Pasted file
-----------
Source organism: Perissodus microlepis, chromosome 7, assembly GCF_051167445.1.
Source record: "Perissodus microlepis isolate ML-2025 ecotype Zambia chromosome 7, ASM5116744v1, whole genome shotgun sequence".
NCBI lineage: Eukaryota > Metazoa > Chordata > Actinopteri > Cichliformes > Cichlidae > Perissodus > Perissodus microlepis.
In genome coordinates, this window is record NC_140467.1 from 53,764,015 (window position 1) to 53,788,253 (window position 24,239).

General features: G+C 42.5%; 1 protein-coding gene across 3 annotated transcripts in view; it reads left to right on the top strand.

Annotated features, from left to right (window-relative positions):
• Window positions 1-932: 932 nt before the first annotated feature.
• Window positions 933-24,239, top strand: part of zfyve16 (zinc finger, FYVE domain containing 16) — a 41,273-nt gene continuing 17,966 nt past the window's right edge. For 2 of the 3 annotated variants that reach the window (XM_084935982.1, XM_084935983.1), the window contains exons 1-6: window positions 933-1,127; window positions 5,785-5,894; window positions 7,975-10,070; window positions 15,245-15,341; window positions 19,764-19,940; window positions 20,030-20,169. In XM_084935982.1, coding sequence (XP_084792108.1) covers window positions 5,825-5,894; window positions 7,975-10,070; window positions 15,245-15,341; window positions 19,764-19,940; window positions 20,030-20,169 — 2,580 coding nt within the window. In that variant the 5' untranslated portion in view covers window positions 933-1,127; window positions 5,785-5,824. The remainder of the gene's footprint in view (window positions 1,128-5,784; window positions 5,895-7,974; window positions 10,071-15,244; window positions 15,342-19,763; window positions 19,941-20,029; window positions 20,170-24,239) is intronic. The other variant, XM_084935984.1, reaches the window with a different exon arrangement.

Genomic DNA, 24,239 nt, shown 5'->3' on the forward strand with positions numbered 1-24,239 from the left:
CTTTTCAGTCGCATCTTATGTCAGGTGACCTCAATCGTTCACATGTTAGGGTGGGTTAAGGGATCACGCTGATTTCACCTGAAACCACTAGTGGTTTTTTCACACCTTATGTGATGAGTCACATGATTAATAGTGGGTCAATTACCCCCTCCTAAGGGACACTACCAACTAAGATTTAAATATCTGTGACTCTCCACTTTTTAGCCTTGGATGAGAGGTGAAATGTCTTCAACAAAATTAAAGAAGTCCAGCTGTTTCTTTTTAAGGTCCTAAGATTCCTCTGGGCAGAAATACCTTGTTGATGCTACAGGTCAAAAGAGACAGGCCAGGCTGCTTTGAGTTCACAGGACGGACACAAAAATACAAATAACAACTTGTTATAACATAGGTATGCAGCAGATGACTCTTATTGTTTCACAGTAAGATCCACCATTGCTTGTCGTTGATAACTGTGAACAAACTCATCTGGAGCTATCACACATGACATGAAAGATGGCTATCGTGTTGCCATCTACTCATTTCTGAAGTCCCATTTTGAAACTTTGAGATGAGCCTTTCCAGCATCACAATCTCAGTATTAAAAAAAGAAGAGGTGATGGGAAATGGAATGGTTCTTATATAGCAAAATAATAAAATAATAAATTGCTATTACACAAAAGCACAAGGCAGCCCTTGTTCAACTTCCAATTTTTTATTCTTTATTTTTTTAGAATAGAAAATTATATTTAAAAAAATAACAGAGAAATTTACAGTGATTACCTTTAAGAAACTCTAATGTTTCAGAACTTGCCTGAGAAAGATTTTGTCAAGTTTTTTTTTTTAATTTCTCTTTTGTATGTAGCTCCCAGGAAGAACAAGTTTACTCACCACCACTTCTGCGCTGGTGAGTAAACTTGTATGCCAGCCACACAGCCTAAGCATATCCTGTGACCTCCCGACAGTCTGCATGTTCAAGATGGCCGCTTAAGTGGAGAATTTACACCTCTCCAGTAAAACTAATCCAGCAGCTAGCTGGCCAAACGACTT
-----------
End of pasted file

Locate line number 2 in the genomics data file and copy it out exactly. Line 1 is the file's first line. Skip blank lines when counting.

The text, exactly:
Source record: "Perissodus microlepis isolate ML-2025 ecotype Zambia chromosome 7, ASM5116744v1, whole genome shotgun sequence".